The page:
As temperature soars, UNICEF helps children threatened by water cuts in Aleppo
“These water cuts came at the worst possible time, while Syrians are suffering in an intense summer heat wave,” said UNICEF Representative in Syria Hanaa Singer. “Some neighbourhoods have been without running water for nearly three weeks, leaving hundreds of thousands of children thirsty, dehydrated and vulnerable to disease.”
In some cases deliberately implemented by parties to the conflict, the disruption to piped water supplies increased the risk of water-borne disease especially among children. Indeed, since the beginning of July alone, 41 per cent of children attending UNICEF-backed clinics in Aleppo governorate – 3,000 in all – reported mild cases of diarrhoea.
“We remain concerned that water supplies in Aleppo could be cut again any time adding to what is already a severe water crisis throughout the country,” warned Singer.
UNICEF reminds parties to the conflict to refrain from attacking or deliberately interrupting water supplies, treatment and distribution systems, acts which are prohibited under international Humanitarian law, points out a press release issued today.
To address the crisis, and despite the ongoing violence in the city, UNICEF has trebled the scale of its water trucking services from 800,000 to 2.5 million liters a day, the largest volume of water delivered since the start of the conflict.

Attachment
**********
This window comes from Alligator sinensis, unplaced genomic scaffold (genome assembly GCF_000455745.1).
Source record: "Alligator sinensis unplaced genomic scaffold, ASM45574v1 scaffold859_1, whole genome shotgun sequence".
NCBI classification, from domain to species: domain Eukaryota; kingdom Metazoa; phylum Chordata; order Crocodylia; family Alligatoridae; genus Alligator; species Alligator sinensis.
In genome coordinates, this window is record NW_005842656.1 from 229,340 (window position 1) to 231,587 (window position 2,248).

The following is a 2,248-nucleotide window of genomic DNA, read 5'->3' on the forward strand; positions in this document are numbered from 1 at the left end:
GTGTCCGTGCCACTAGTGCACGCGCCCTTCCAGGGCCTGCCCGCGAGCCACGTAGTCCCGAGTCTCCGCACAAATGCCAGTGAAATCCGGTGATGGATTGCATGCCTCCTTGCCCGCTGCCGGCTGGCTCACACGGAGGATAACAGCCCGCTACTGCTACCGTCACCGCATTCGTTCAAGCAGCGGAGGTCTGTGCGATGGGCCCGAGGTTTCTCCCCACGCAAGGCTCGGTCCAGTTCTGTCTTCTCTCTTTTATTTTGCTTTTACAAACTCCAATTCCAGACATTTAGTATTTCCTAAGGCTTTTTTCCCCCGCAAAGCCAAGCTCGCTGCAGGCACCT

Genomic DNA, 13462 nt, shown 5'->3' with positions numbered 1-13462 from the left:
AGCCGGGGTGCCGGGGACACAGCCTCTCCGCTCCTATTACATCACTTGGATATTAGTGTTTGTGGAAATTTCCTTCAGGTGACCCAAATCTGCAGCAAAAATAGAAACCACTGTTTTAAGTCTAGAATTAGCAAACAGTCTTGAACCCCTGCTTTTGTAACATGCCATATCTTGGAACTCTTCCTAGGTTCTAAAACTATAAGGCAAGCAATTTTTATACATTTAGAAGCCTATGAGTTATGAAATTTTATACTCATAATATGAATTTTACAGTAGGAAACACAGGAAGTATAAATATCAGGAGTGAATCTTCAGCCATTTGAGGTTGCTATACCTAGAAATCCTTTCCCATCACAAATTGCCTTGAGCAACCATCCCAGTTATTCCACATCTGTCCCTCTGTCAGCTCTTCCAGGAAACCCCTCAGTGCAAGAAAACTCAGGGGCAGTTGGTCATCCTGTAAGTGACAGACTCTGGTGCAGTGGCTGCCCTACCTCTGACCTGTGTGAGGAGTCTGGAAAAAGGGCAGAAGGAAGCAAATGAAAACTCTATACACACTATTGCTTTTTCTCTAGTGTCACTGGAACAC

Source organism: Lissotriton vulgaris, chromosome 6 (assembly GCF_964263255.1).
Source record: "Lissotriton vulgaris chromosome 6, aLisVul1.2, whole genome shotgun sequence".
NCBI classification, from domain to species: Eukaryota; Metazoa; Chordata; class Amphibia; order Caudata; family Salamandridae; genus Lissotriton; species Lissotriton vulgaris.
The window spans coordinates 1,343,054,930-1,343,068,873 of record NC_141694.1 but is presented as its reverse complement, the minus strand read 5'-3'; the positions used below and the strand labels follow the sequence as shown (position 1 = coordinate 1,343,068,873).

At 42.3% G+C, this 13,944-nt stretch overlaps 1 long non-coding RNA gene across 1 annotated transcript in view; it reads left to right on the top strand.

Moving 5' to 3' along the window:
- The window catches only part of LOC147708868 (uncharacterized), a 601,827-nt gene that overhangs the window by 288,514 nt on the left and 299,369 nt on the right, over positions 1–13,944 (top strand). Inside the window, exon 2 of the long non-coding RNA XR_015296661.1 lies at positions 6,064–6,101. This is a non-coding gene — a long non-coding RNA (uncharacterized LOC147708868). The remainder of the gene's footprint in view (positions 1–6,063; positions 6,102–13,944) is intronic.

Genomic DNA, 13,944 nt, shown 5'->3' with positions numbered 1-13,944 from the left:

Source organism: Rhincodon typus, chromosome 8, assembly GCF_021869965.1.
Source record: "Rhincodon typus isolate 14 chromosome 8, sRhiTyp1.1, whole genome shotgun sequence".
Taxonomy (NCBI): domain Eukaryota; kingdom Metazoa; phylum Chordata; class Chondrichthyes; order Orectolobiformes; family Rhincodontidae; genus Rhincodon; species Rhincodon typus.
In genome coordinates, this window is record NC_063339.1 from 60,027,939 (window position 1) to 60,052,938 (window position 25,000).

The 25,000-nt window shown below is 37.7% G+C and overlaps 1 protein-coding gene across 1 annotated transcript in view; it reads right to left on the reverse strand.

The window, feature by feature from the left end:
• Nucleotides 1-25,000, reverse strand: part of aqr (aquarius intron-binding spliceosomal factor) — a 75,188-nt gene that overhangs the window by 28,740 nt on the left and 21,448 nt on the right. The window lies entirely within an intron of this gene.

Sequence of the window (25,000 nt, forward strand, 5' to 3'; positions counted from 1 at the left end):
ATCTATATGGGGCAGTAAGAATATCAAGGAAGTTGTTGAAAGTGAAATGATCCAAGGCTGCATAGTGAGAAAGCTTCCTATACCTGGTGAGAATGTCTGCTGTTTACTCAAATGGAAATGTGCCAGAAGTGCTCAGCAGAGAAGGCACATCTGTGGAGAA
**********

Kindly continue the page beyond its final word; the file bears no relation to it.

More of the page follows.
The service provides 15 liters of water per person daily to nearly 200,000 people in some of the hardest-hit communities in Aleppo.
But UNICEF is working “around the clock” to provide a longer-term solution in cooperation with partners.
The water trucking service has been complemented by the drilling of 50 ground water wells that can provide up to 16 million liters of water per day. In addition, UNICEF is developing an infiltration well, close to Aleppo City’s Kwaik River, to enhance the provision of water by more than ten-fold of a regular groundwater well.
Despite these efforts, an estimated 500,000 people in Aleppo are still struggling to receive enough water to survive, the agency acknowledged.
To address the rising incidence of water-borne illness, UNICEF has delivered diarrhoea kits sufficient to treat more than 18,000 children. And in anticipation of further water shortages and to prevent disease outbreaks, the Fund, through its partners, is distributing water purification tablets for up to 1 million people.
Across the country, the agency is working with partners to support the vital water infrastructure on which some 15 million people in Syria depend, equipping wells and supporting procurement and distribution of water treatment supplies.